The best way to avoid foot problems caused by diabetes is to control your blood glucose levels. Maintaining a healthy weight, exercising, and eating a healthy diet can reduce your risk of complications. You should also check your feet daily for signs of injury or infection.

If you have diabetes, you should have your feet examined by a healthcare provider at least once a year. You should also check your feet for signs of gangrene, which is tissue death due to a lack of blood circulation.

A foot ulcer can be difficult to heal and, if left untreated, can result in gangrene. Gangrene is a painful, disfiguring condition and can result in amputation.


Having diabetes is not only a risk factor for many health conditions, but it can also cause kidney damage. It’s one of the leading causes of chronic kidney disease and end-stage renal disease. Fortunately, you can take steps to avoid or slow down this disease.

Each kidney contains a network of tiny filters called nephrons that filter blood. During kidney disease, nephrons become damaged, leaking fluid and protein into the urine. A kidney transplant or dialysis can help replace a damaged kidney with a healthy one.

People with diabetes are at risk of kidney damage because high blood sugar damages the filtering system in the kidney. They can also be at risk from other medical conditions, such as high blood pressure.

Damage to the kidney’s filtering system can be detected through blood tests. This is important for early detection and prevention. The tests measure the amount of creatinine, a breakdown product of muscle, in the blood and urine. These test results are sent to your electronic medical record and can be reviewed by your doctor.

Using ACE inhibitors and ARBs can help slow the progression of kidney disease. Using medications to control high blood pressure can also help.

Stress, anxiety, and depression

Managing a chronic condition such as diabetes can be stressful. The stress may increase blood sugar levels, make it harder to cope with day-to-day tasks, and raise your risk of developing complications. Recognizing and managing stress is essential to get the most out of your life.

There are many strategies that you can use to reduce stress. Your doctor can provide you with suggestions to help you manage stress. You can also learn to recognize and avoid stress warning signs.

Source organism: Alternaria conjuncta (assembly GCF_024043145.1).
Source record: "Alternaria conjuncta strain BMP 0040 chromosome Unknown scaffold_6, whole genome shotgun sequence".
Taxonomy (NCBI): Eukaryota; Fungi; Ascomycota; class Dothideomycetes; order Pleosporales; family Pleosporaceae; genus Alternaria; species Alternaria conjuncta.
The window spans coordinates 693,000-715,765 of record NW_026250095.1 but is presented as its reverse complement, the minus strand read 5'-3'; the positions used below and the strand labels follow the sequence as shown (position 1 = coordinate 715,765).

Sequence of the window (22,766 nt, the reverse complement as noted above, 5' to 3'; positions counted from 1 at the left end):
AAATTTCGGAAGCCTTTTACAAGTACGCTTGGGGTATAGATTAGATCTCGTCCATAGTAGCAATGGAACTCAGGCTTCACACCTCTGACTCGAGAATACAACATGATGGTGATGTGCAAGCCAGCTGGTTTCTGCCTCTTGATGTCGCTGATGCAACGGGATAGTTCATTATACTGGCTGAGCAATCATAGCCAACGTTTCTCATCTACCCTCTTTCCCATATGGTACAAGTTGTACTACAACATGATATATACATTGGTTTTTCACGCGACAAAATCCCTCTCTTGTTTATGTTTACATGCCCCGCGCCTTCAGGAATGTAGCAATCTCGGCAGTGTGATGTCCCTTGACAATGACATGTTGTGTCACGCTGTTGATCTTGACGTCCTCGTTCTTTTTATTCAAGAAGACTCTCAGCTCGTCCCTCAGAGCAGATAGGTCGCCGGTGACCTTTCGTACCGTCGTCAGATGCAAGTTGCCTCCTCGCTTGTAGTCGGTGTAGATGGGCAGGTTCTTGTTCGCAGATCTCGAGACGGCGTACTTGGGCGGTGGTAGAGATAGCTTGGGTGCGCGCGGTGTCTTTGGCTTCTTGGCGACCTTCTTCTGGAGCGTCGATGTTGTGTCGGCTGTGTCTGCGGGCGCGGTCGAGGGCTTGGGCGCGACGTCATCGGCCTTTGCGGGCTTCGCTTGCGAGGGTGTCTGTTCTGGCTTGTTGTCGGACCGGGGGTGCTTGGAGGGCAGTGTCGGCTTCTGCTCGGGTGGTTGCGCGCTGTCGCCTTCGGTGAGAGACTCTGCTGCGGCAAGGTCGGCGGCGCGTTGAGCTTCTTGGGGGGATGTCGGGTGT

Talking with a friend, family member, or healthcare professional can be calming. You can also use a diabetes support group to help you cope with stress.

You may want to consult your doctor about a possible diagnosis of an anxiety disorder. Anxiety symptoms include intrusive thoughts, avoidance of certain situations, and physical symptoms such as high blood pressure. You may also consider working with a professional to learn relaxation techniques.

The American Diabetes Association recommends having a mental health professional on your treatment team. While there are not many diabetes clinics that integrate behavioral health services, there are several resources available online.

You may want to make an appointment with your doctor to discuss the possible connections between stress and diabetes. Taking steps to manage stress can lower blood sugar levels, improve mood, and reduce the likelihood of complications.

Pregnancy-related risks

Among women who are pregnant, diabetes presents an increased risk of complications. Pregnant women with diabetes have higher rates of preeclampsia and gestational hypertension. These are severe problems and can result in premature delivery.

The risk of maternal hypoglycemia is also higher in women with diabetes. In addition, the risk of fetal hypoglycemia is greater. Consequently, optimal glycemic control is necessary to improve obstetric outcomes.

A woman with diabetes can have a higher risk of developing preeclampsia, which is a condition that can result in seizures in the mother. Preeclampsia can also lead to brain damage, especially in women with a history of diabetes.

In addition to hyperglycemia, diabetes may increase fetal hypoglycemia risk. High blood glucose levels and insulin combined can cause the baby to grow too large, which can cause complications during delivery.

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Women with diabetes have an increased risk of preeclampsia, gestational hypertension, and postpartum hemorrhage. These complications can also increase the risk of miscarriage. Pregnant women with diabetes should be closely monitored for these symptoms.

The incidence of diabetes in pregnancy has increased dramatically in the United States since 1999. There is also an increased incidence of obesity. This is a major teratogenic factor.